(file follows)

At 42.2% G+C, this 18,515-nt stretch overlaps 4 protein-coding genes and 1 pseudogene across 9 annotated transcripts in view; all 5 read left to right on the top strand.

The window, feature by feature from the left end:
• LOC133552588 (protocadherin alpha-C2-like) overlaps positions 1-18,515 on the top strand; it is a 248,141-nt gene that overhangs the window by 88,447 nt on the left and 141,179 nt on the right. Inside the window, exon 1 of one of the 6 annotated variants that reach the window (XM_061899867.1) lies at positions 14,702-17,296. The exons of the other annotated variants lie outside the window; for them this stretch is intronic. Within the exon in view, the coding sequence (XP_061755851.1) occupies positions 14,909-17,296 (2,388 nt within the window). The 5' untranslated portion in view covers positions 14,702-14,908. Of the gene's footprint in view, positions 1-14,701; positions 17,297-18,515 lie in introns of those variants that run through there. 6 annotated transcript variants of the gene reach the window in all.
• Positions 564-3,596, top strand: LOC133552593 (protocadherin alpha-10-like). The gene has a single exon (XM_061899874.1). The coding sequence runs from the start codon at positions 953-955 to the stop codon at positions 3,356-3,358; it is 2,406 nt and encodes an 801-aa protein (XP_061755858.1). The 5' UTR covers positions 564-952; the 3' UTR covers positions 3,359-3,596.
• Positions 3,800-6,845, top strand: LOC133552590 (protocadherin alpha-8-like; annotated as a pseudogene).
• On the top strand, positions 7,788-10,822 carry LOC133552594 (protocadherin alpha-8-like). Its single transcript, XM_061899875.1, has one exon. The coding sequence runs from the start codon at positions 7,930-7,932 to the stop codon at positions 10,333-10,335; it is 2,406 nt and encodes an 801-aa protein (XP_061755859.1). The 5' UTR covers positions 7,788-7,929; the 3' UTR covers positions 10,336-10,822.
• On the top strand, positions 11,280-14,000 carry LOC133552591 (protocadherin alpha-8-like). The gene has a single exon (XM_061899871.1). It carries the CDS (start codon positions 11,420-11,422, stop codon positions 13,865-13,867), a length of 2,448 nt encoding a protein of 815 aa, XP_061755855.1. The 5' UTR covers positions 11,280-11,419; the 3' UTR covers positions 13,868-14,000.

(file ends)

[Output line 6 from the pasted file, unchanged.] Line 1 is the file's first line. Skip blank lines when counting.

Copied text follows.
• On the top strand, positions 7,788-10,822 carry LOC133552594 (protocadherin alpha-8-like). Its single transcript, XM_061899875.1, has one exon. The coding sequence runs from the start codon at positions 7,930-7,932 to the stop codon at positions 10,333-10,335; it is 2,406 nt and encodes an 801-aa protein (XP_061755859.1). The 5' UTR covers positions 7,788-7,929; the 3' UTR covers positions 10,336-10,822.